Warning – if you don’t like fairies, then look away now, as this is an unashamedly girly post. As the mother of boys, I don’t often have the opportunity to indulge my well hidden girly side, but today I’m going to do it. I confess that I’ve always had a soft spot for flower fairies, though it’s not something I indulge very often. It probably started with the set of Flower Fairy books I had as a child, and still have somewhere, much battered, and full of my childish scribbling. The illustrations are beautifully delicate, and so sharply observed. Apparently the author, Cicely Mary Barker’s sister owned and ran a small kindergarten, and Cicely would pose and draw the children in the special flower fairy costumes she made for the drawings.
My soft spot for fairies developed further when I discovered the gorgeous fairytale illustrations of Arthur Rackham, and then as a teenager, when I first heard the story of the Cottingley Fairies. For those of you who don’t know it, Cottingley is a village in Yorkshire, and one day in 1917, 2 children (10 year old Frances and her 16 year old cousin Elsie) claimed to have taken photos of fairies at the bottom of the garden, while they were out playing. It caused a sensation. Lots of people, including the author of Sherlock Holmes, Arthur Conan Doyle, believed them, especially when the photos did not appear to have been tampered with in any way. Others were more sceptical, and interestingly, Elsie’s father, a keen amateur photographer himself, wasn’t taken in – he knew his daughter’s artistic ability, and suspected the truth, though wasn’t able to prove it. The photographs taken are now famous images, and the cameras used to take them are on display at the National Media Museum in Bradford, as I was fascinated to see while on a family visit there recently.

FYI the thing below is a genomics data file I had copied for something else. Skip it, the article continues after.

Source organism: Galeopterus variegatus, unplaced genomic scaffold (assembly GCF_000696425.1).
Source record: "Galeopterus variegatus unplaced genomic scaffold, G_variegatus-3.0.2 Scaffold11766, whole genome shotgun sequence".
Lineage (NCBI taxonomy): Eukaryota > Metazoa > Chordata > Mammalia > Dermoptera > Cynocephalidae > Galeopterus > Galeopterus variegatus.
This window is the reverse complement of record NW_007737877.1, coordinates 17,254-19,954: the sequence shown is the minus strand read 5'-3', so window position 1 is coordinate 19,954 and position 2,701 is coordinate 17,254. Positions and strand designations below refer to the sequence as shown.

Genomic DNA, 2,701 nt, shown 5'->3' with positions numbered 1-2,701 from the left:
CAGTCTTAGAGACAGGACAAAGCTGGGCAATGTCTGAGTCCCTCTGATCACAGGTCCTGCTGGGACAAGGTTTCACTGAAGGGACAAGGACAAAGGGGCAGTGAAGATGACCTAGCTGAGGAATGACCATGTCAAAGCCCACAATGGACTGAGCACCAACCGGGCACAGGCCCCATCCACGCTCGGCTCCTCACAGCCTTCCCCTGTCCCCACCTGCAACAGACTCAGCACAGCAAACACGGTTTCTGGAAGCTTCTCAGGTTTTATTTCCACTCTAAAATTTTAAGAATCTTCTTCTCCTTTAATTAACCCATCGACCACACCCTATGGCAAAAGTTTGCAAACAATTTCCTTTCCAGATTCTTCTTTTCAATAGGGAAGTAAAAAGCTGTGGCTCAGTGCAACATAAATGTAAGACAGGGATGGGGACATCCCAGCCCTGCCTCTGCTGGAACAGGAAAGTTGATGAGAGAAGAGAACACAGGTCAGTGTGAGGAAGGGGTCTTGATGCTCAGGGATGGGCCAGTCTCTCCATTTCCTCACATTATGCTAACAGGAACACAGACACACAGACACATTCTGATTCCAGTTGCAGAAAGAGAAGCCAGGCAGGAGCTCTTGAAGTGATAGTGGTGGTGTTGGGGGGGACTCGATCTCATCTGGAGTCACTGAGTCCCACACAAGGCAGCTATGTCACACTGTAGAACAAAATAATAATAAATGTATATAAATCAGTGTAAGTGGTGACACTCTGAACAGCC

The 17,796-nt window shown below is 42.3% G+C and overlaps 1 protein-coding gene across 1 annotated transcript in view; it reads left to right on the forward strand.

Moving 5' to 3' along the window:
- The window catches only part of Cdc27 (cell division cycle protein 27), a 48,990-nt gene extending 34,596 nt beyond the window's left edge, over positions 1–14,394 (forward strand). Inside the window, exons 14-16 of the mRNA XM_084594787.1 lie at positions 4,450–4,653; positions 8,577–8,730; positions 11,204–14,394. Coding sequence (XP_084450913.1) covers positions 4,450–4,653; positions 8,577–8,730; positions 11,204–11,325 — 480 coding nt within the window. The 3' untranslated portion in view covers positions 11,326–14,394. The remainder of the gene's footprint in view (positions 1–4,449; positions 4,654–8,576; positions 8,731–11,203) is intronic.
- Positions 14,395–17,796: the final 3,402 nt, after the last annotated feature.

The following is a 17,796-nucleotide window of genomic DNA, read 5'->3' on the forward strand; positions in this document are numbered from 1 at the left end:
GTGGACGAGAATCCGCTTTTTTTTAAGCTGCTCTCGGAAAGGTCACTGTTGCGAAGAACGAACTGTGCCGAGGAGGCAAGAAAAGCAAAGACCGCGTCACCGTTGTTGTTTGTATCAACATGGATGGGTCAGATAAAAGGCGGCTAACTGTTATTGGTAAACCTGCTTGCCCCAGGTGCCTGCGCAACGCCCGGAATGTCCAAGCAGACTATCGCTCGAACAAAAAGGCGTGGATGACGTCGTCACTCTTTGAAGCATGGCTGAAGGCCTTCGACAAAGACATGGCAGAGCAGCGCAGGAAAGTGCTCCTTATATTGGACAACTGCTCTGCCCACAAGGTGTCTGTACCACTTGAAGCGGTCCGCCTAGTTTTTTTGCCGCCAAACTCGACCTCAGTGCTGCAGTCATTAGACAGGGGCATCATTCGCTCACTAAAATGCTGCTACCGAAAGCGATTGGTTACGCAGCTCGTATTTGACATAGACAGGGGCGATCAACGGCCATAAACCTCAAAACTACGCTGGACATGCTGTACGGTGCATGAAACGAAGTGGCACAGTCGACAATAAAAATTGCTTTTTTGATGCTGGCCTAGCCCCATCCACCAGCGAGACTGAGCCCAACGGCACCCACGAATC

It wasn’t until the 1980’s that Frances and Elsie finally confessed that the fairies were cut-out images that they had copied from a children’s book, and arranged as a tableau for the photographs. I think by this time, most people had guessed that, because the fairies were astonishingly fashionable, dressed in the clothes and hairstyles of the Edwardian era, but the children were just too embarrassed to admit it at the time, as so many people had been taken in by their work.
Anyway, when I found a box of pressed flowers and petals that I had collected last year, and wondered what I should do with them, flower fairies sprang to my mind. I drew a simple fairy figure, and then used the petals to create some interchangeable ‘ready to wear’ outfits for her on clear acetate. You could probably use clear contact film instead, sealed in place with a second layer if you preferred.
I used eggwhite with a soft fine brush to ‘glue’ the petals in place on the acetate. Pressed flower petals are of course extremely delicate and fragile, so as an activity this would be more suitable for older girls. With younger children you can just use fresh flower petals and leaves and use stronger glue to attach them straight onto the figure. These will not last like the pressed flower versions will, but are still lots of fun to create.
You can find a free template for a fairy dress-up doll to download below. Just click the link below the image to download a PDF. Print off as many as you need, colour them in if you like, use some sparkly glitter paint for their wings, and dress them however you wish. The fairy fashions will change throughout the season as different flowers bloom. You could even stick the figures onto card and cut them out to create your own fairy tableau and take a photograph just like the Cottingley girls did. Or attach them to lolly sticks and turn them into puppets. Click on the image and then right click to download it for printing.